Building veteran-owned businesses
Program creates free community, educational resources for burgeoning companies.
When Lee Goldberg needed a place to help veterans develop their businesses, Service Credit Union stepped up.
The $5 billion asset credit union in Portsmouth, N.H., offered to host Goldberg’s VETRN program, which assists military veteran business owners and family members grow their businesses.
“Service Credit Union couldn’t have been more receptive,” says Goldberg, a Vietnam War veteran. “They said, ‘You can use this big conference room and we’re not going to charge you. Not only that, we’re going to give you food free of charge.’”
It was an easy decision for Service Credit Union.
“The military community and the veteran community are important to us,” says Anna Baskin, content manager at Service Credit Union. “What VETRN does goes along with our principles of improving financial well-being and connecting veterans with resources that help them succeed with their finances and their lives.”
Until the pandemic, Service Credit Union opened its doors every other Saturday morning for the free series of MBA-style programs. About 75 people have graduated from the program thus far, and 18—representing 11 states—are currently in the 28-week program, which started in late September.
“It’s about being involved in your communities in a fundamental way,” says David Weed, assistant vice president, business services, at Service Credit Union and mentor to VETRN participants. “I’ve worked with a number of veteran businesses and they have some common struggles: access to quality content and networking. Having the ability to pick up the phone and say, ‘Hey, I’m struggling here; what have you seen?’ is invaluable.”
When COVID prevented in-person meetings, Goldberg pivoted to an online program, Service Credit Union, which opened as a military credit union in 1957, stayed involved in other ways, promoting the program and advocating for the veteran community.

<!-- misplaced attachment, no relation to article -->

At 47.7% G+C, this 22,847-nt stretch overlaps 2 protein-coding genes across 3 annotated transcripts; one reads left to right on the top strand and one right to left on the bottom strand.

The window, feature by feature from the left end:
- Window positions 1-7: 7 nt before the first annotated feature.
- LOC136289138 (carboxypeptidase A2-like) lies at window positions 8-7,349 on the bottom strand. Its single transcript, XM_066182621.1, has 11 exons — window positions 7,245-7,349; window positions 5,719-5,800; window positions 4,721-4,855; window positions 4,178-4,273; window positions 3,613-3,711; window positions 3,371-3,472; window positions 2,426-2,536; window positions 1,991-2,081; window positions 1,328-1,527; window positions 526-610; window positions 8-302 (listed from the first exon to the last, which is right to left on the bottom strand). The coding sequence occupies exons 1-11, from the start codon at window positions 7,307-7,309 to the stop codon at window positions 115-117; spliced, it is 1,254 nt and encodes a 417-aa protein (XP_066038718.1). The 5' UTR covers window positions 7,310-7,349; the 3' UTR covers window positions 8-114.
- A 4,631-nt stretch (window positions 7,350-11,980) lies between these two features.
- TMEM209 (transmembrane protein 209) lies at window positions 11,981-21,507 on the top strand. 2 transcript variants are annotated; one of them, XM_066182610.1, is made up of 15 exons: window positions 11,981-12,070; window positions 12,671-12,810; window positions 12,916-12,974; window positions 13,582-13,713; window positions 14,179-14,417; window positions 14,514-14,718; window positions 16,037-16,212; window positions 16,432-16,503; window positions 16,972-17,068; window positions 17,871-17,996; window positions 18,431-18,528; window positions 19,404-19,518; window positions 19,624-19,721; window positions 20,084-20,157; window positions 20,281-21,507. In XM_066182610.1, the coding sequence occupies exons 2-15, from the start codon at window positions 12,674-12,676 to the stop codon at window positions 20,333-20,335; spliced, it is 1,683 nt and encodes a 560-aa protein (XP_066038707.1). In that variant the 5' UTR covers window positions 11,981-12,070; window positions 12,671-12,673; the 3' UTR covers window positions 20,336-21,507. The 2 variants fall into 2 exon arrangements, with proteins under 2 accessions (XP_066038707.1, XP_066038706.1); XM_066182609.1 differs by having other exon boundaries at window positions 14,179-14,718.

‘VETRN goes along with our principals of improving financial well-being and connecting veterans with resources that help them succeed.’
“I’m so thankful to Service Credit Union for their continuous support and what they’ve done to help us along the way,” Goldberg says.
VETRN is in its seventh year. Goldberg says most participants are in their mid- to -late-40s and served 10 to 12 years in the military. The program concludes with the participants submitting either a three-year growth program or a 12-month turnaround plan.
“The people who attend my program are motivated, they’re directed, and they’ve got a sustainable revenue model,” he says. “They just need the skill set, mentorship, and professional resources.”
The missions of Service Credit Union and VETRN align in many ways, as assisting veteran-owned small businesses leads to financial wellness and creates sustainable jobs.
The credit union’s service to the military and veteran communities doesn’t end there, says Jaime Yates, community relations manager, noting it also supports veterans by working with organizations such as Veterans Count, Swim With a Mission, and, through the Service CU Impact Foundation, the Robert Irvine Foundation.